High frequencies of genome rearrangements in bacterial chromosomes
(English)Manuscript (preprint) (Other academic)
Genome rearrangements have important effects on bacterial phenotypes and influence the evolution of bacterial genomes. Conventional strategies for characterizing rearrangements in bacterial genomes rely on comparisons of sequenced genomes from related species. However, the spectra of spontaneous rearrangements in supposedly homogenous and clonal bacterial populations are still poorly characterized. Here we used 454 pyrosequencing technology and a ‘split mapping’ computational method to identify unique junction sequences caused by spontaneous genome rearrangements in chemostat cultures of Salmonella enterica Var. Typhimurium LT2. We were able to confirm 22 unique junction sequences with a junction homology more than 10bp and this led to an estimation of 51 true junction sequences, of which 28, 12 and 11 were likely to be formed by deletion, duplication and inversion events, respectively. All experimentally confirmed rearrangements had short inverted (inversions) or direct (deletions and duplications) homologous repeat sequences at the endpoints. This study demonstrates the feasibility of genome wide characterization of spontaneous genome rearrangements in bacteria and the high steady-state frequency of rearrangements in bacterial populations.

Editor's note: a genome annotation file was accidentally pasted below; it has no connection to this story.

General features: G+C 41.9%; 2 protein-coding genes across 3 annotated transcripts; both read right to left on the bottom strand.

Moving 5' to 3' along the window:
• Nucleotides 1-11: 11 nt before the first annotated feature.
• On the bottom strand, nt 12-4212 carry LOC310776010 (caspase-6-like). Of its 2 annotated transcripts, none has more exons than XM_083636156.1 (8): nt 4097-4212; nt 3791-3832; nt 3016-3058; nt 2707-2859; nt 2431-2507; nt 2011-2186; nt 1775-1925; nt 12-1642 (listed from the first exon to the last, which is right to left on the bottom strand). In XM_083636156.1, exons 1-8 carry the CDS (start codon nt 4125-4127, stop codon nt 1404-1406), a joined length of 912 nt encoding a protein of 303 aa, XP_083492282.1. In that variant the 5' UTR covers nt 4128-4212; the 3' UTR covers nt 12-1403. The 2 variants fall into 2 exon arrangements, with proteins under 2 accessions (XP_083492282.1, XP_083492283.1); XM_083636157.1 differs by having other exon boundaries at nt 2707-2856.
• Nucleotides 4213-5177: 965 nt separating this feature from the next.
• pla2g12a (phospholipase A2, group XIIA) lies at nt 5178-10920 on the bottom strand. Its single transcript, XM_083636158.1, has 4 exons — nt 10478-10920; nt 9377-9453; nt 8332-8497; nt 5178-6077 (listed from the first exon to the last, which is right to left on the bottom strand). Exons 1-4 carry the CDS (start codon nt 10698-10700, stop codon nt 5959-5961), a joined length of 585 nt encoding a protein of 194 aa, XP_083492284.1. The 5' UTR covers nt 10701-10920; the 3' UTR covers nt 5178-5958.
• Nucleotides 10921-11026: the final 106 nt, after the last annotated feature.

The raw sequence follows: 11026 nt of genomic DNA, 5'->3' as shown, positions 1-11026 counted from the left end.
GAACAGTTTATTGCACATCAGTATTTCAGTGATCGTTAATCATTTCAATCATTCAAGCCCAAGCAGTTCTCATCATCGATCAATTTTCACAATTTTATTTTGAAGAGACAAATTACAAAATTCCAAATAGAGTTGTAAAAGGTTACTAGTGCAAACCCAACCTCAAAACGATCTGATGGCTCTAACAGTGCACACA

genome rearrangements, bacteria
Research subject Biology with specialization in Microbiology
IdentifiersURN: urn:nbn:se:uu:diva-172784OAI: oai:DiVA.org:uu-172784DiVA: diva2:515764